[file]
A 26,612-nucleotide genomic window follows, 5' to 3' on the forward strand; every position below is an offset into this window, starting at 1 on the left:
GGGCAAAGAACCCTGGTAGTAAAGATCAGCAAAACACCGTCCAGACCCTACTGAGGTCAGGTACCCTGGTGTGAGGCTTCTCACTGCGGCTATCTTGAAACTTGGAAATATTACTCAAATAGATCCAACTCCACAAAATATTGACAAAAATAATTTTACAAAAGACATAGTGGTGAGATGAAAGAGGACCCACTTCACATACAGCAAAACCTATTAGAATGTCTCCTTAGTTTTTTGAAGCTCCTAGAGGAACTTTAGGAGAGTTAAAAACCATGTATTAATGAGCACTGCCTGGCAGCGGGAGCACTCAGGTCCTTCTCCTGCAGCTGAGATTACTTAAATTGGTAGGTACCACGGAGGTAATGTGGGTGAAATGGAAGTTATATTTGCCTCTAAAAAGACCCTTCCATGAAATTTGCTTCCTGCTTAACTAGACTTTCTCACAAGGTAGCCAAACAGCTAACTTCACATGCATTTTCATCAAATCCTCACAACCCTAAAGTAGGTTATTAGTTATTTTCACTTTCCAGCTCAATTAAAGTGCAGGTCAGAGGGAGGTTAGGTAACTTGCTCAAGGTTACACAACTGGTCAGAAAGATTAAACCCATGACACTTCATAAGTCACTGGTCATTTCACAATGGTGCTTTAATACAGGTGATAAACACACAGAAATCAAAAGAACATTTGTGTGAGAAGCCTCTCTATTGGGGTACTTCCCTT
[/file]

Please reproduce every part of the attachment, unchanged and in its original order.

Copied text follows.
A 26,612-nucleotide genomic window follows, 5' to 3' on the forward strand; every position below is an offset into this window, starting at 1 on the left:
GGGCAAAGAACCCTGGTAGTAAAGATCAGCAAAACACCGTCCAGACCCTACTGAGGTCAGGTACCCTGGTGTGAGGCTTCTCACTGCGGCTATCTTGAAACTTGGAAATATTACTCAAATAGATCCAACTCCACAAAATATTGACAAAAATAATTTTACAAAAGACATAGTGGTGAGATGAAAGAGGACCCACTTCACATACAGCAAAACCTATTAGAATGTCTCCTTAGTTTTTTGAAGCTCCTAGAGGAACTTTAGGAGAGTTAAAAACCATGTATTAATGAGCACTGCCTGGCAGCGGGAGCACTCAGGTCCTTCTCCTGCAGCTGAGATTACTTAAATTGGTAGGTACCACGGAGGTAATGTGGGTGAAATGGAAGTTATATTTGCCTCTAAAAAGACCCTTCCATGAAATTTGCTTCCTGCTTAACTAGACTTTCTCACAAGGTAGCCAAACAGCTAACTTCACATGCATTTTCATCAAATCCTCACAACCCTAAAGTAGGTTATTAGTTATTTTCACTTTCCAGCTCAATTAAAGTGCAGGTCAGAGGGAGGTTAGGTAACTTGCTCAAGGTTACACAACTGGTCAGAAAGATTAAACCCATGACACTTCATAAGTCACTGGTCATTTCACAATGGTGCTTTAATACAGGTGATAAACACACAGAAATCAAAAGAACATTTGTGTGAGAAGCCTCTCTATTGGGGTACTTCCCTT